I also have to think about whether each minor movement will be "the thing" to set off my damaged nerves and send me into a flare up.  Of course, there's usually no way to predict that.  I might do something one day and be okay.  Doing the exact same thing on a different day might send me into a five day flare-up.

You know what doesn't help?

It doesn't help when people get angry at me for dropping things.

And people do.

It doesn't help when people blame me for not doing better or being stronger.

And yes, people blame me with both their attitude and their words.

It doesn't help to have people impatient with me, or getting upset with me, when I have to ask for help.

Both of these things happen a lot.

I hate having to ask for help.

Hate it.

(Maybe because I'm made to feel really terrible about asking.)

I also sometimes wonder why it never occurs to those same people to offer help with tasks involving my arm without waiting to be asked.

I mean, the people who know me best know I'm living with a disability.

They know, if I'm using my arm – it hurts.

They know, the more I have to use my arm – the more pain I will be in.

They know this, and yet ….

Are they in denial?

Are they resentful of the inconvenience my injuries have caused them?

Are they self absorbed?

Are they thoughtless?

Are they just waiting around to see how much I can endure?

Maybe they are.

All I know is, I'm doing the best I can.

Every day with pain is a challenge.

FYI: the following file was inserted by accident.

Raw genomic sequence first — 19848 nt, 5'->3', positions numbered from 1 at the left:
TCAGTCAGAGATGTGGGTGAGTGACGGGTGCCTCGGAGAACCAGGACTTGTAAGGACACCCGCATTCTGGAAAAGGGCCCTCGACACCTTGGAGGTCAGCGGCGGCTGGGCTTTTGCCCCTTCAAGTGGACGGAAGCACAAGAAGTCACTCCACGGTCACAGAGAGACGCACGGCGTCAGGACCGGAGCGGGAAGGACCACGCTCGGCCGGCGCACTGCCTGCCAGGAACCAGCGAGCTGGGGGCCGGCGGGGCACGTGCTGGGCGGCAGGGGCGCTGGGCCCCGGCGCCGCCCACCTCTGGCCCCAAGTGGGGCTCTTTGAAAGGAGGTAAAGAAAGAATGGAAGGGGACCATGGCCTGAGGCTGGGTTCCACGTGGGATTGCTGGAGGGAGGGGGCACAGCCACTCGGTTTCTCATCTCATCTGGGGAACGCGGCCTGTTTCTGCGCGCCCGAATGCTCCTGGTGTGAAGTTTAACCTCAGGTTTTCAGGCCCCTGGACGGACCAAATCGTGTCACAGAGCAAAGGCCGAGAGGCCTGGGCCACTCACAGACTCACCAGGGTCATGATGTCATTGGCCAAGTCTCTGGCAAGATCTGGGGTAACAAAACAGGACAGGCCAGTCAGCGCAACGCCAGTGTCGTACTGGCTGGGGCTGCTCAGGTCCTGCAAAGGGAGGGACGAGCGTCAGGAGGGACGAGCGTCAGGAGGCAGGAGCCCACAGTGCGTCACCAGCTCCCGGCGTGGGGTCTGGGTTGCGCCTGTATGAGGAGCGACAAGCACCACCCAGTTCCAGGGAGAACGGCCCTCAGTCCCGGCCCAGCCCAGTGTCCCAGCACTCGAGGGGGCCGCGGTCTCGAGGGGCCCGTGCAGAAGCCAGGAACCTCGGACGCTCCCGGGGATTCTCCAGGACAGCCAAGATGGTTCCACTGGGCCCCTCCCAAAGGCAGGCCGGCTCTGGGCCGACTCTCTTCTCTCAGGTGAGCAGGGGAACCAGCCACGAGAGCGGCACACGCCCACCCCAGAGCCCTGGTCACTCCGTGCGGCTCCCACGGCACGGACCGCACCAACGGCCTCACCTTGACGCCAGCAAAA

Every day with pain is a struggle.

Every day I make an effort to do as much as I can, the best I can.

I need support emotionally and physically.

Too often, for one reason or another, support is not there.

The pain and the disability are bad enough.

I shouldn't have to also deal with people making me feel like crap for a situation I never chose and have no control over.

No one should have to live their life this way.

But I do ….

© Twenty Four At Heart

30 Responses to “My Best Is Not Good Enough”

  1. Joanne

    NO one can ever understand what you feel. That is true on many levels, but pain and disability they do not understand, because they are not YOU.I am urging you to be as tolerant of their incompasity to know your pain as you would like them to be toward your disability. Stop abusing yourself, put on that sweet TFAH smile and ASK THEM FOR HELP!! I was an impatient “do-it-myself” control freak until I was put out of commission. I had no choice but to rely on others, and I am a better person for it.You have to start drawing the line on things you CAN do, things you CANT, and things you need HELP with and stick to them.hopefully that way you can ease your way back to enough strength to do the things you have such passion for without suffering. (lecture over, I love you!)